THE HONOURABLE RANIL WICKREMESINGHE
PRIME MINISTER OF SRI LANKA
AT THE 57TH SESSION OF
THE UNITED NATIONS GENERAL ASSEMBLY
1. Let me begin by conveying, on behalf of the Sri Lanka Delegation, our
sincere felicitations on your election as the President of this 57th Session
of the General Assembly and assurances of our fullest co-operation.
2. I would also like to express appreciation for the exemplary manner in
which Dr. Han Seung-Soo, Minister of Foreign Affairs of the Republic of
Korea guided the work of the 56th Session.
3. We warmly welcome Switzerland and East Timor as new members of the organisation.
4. Our discussions and debates in this Assembly often reach heady heights
and seek grand objectives, but ultimately they are about the future lives,
the well-being and security of the people we are privileged to represent.
5. It is with such thoughts in my mind that I recall the horrendous events
of September 11th last year which claimed the lives of so many Americans
and people of other nationalities, from all over the world. As we are only
too painfully aware, they are not the only victims of terror.
6. The attack confirmed what we in Sri Lanka have long known - that terrorism
had also long been globalized. As President Bush acknowledged:
" September 11th was not the beginning of global terrorism: it was
the beginning of the World's concerted response."
7. We, in Sri Lanka, perhaps know better than most the tragedies that conflict
and terrorism create. My own country has been ravaged by a twenty year conflict.
It has caused over 65,000 deaths. 800,000 are internally displaced. Tragic
stories abound. Children who will never see their fathers return home, mothers
who have lost their sons, and children who, even today innocently, fatally
step on anti personnel mines. I have talked to the disabled soldiers and
the dispossessed, the people who have no homes, and those who return to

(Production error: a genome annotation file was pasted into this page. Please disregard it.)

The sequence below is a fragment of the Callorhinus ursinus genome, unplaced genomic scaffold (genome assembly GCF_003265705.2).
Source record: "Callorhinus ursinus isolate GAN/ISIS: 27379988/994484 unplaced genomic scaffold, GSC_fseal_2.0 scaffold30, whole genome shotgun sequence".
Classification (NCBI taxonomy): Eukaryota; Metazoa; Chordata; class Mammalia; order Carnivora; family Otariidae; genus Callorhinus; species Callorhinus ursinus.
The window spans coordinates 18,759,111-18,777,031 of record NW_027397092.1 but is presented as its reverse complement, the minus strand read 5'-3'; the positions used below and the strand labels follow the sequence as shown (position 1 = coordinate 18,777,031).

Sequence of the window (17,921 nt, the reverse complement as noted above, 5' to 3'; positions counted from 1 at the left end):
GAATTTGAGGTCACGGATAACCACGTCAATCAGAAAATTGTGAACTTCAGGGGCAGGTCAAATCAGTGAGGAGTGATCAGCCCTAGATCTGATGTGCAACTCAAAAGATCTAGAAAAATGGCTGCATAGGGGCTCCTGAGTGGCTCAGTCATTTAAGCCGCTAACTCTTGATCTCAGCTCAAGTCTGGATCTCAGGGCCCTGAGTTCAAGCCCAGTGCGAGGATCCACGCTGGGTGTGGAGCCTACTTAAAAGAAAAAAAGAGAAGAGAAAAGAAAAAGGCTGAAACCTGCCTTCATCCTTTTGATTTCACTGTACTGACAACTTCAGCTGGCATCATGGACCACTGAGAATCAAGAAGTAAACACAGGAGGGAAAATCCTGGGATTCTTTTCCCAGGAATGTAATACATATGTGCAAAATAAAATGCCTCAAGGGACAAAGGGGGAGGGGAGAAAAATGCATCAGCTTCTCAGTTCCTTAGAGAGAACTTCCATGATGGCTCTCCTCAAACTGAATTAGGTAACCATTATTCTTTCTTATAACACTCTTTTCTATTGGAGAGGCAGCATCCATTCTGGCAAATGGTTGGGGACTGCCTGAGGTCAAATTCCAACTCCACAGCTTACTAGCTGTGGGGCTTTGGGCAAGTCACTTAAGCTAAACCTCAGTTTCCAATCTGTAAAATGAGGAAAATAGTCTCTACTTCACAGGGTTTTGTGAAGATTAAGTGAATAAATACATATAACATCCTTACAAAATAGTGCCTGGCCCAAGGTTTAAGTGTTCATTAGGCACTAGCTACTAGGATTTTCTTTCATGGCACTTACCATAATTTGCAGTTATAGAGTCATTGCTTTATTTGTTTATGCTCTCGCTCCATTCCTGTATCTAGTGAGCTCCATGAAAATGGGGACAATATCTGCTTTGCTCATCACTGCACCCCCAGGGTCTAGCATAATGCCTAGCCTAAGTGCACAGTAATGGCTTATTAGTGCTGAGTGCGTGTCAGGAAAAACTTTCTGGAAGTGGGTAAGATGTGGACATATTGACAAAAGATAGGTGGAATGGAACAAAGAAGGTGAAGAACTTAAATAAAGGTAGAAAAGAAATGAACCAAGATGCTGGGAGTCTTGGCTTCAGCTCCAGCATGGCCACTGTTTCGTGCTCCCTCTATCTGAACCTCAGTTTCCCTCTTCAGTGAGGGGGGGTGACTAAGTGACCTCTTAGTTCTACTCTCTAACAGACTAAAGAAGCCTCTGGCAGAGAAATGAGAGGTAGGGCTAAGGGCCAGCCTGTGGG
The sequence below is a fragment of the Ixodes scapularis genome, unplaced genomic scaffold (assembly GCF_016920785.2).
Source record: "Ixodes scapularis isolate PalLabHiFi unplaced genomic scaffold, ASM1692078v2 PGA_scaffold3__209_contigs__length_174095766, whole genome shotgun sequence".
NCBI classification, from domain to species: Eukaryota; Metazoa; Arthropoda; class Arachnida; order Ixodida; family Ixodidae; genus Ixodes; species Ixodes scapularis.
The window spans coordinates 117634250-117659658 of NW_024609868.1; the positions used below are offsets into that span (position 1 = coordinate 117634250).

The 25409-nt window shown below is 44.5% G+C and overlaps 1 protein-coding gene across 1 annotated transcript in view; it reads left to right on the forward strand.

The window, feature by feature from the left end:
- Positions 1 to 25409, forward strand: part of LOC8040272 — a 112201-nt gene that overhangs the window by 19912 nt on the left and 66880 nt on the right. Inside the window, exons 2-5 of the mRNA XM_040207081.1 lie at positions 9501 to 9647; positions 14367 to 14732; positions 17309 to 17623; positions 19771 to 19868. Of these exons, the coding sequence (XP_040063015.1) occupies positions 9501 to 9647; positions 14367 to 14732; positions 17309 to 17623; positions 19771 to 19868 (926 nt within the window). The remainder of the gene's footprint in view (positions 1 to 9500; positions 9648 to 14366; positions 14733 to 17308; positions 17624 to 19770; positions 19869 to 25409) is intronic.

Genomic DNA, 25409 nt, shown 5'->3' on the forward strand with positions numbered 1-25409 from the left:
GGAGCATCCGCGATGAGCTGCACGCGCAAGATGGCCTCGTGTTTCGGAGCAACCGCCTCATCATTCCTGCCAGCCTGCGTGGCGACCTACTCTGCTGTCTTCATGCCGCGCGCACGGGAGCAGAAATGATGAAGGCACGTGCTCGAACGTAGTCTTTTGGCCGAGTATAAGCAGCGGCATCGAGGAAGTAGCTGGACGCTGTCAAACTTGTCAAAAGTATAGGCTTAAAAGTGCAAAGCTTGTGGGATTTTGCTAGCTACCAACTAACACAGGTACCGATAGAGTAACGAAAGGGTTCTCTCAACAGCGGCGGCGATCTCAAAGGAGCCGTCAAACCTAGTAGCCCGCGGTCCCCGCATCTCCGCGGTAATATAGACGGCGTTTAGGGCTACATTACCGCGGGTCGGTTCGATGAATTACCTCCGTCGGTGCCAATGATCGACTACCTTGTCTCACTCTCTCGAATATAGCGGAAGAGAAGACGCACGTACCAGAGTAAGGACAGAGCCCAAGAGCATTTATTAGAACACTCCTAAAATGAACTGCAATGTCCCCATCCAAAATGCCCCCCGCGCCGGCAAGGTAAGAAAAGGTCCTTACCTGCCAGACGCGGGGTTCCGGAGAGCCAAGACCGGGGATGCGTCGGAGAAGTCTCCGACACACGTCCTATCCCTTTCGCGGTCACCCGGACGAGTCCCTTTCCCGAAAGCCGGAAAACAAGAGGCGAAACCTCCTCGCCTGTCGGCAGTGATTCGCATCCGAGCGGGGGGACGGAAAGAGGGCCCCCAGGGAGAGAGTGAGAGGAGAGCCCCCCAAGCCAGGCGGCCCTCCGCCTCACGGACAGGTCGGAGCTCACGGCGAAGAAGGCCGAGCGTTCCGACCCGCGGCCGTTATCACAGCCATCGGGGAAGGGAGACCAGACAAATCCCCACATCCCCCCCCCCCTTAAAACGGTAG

the North-East to find war torn ruins and once productive fields sown with
8. The election victory last December of the Government I represent, was
a clear national mandate to end the conflict in the North-East. The Government
has since moved swiftly towards the fulfillment of this mandate. A ceasefire
with the LTTE group was signed on 22nd February this year. The Ceasefire
has held. Confidence building measures have encouraged the free movement
of people throughout the country and have revived economic activity. Peace
talks with the LTTE, facilitated by Norway, commenced two days ago in Sattahip,
Thailand. The LTTE has been unilaterally de-proscribed by the Sri Lanka
Government to facilitate the talks, to give peace a chance, and the LTTE
a chance for peace.
9. A flexible approach is necessary in the negotiations - a warm heart and
a cool head. An understanding of the other side, their aspirations and their
concerns is essential. Negotiations are complex and will take time.
10. In the early stages of our talks with the LTTE, we are trying to resolve
some of the immediate practical needs of the people that can bring relief
and normalcy to our society. Economic re-construction and development of
the affected areas will be a deciding factor in sustaining the momentum
of political negotiations. Development is part of the healing process in
a wounded, divided society. The pressing day-to-day problems of the people
need to be settled as early as possible. Indeed at the discussions in Thailand,
there was strong endorsement of the urgent need for resources to ensure
early dividends of the peace process. The role played by Norway in facilitating
this process, and most recently, at the peace talks is deeply appreciated.
I extend my sincere thanks to them for all their efforts.
11. Already, following the ceasefire, there are signs of people enjoying
their re-discovered freedom. The people want more. Exchange visits between
school children and other groups from the south and north and vice -versa
have revealed to many that the "other side" is not so different
after all. Last week our capital Colombo came to a standstill as people